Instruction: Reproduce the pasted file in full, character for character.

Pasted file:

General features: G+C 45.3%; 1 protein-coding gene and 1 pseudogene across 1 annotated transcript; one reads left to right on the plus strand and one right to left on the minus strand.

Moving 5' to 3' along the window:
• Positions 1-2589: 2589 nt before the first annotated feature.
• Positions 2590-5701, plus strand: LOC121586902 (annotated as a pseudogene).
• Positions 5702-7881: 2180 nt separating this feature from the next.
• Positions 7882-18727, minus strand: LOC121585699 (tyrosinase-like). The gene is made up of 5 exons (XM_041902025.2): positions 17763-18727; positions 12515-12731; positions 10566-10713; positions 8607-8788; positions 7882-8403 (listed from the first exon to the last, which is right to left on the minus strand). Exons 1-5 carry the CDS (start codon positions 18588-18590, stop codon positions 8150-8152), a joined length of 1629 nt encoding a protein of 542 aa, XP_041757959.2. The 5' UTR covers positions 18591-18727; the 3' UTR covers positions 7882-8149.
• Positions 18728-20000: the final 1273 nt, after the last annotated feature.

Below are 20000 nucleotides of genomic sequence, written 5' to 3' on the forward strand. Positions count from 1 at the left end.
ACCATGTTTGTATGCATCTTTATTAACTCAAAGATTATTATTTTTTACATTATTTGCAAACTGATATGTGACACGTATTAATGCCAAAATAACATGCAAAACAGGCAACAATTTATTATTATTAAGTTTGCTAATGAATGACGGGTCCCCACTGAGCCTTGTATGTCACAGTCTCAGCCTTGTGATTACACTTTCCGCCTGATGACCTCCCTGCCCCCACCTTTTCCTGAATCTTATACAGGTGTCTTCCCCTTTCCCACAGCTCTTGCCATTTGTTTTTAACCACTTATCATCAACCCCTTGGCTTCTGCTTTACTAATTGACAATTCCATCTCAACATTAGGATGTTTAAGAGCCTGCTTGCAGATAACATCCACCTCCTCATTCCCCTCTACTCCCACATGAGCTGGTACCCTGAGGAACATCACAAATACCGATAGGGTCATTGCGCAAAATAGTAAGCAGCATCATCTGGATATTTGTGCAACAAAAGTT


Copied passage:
General features: G+C 45.3%; 1 protein-coding gene and 1 pseudogene across 1 annotated transcript; one reads left to right on the plus strand and one right to left on the minus strand.

Moving 5' to 3' along the window:
• Positions 1-2589: 2589 nt before the first annotated feature.
• Positions 2590-5701, plus strand: LOC121586902 (annotated as a pseudogene).
• Positions 5702-7881: 2180 nt separating this feature from the next.
• Positions 7882-18727, minus strand: LOC121585699 (tyrosinase-like). The gene is made up of 5 exons (XM_041902025.2): positions 17763-18727; positions 12515-12731; positions 10566-10713; positions 8607-8788; positions 7882-8403 (listed from the first exon to the last, which is right to left on the minus strand). Exons 1-5 carry the CDS (start codon positions 18588-18590, stop codon positions 8150-8152), a joined length of 1629 nt encoding a protein of 542 aa, XP_041757959.2. The 5' UTR covers positions 18591-18727; the 3' UTR covers positions 7882-8149.
• Positions 18728-20000: the final 1273 nt, after the last annotated feature.

Below are 20000 nucleotides of genomic sequence, written 5' to 3' on the forward strand. Positions count from 1 at the left end.
ACCATGTTTGTATGCATCTTTATTAACTCAAAGATTATTATTTTTTACATTATTTGCAAACTGATATGTGACACGTATTAATGCCAAAATAACATGCAAAACAGGCAACAATTTATTATTATTAAGTTTGCTAATGAATGACGGGTCCCCACTGAGCCTTGTATGTCACAGTCTCAGCCTTGTGATTACACTTTCCGCCTGATGACCTCCCTGCCCCCACCTTTTCCTGAATCTTATACAGGTGTCTTCCCCTTTCCCACAGCTCTTGCCATTTGTTTTTAACCACTTATCATCAACCCCTTGGCTTCTGCTTTACTAATTGACAATTCCATCTCAACATTAGGATGTTTAAGAGCCTGCTTGCAGATAACATCCACCTCCTCATTCCCCTCTACTCCCACATGAGCTGGTACCCTGAGGAACATCACAAATACCGATAGGGTCATTGCGCAAAATAGTAAGCAGCATCATCTGGATATTTGTGCAACAAAAGTT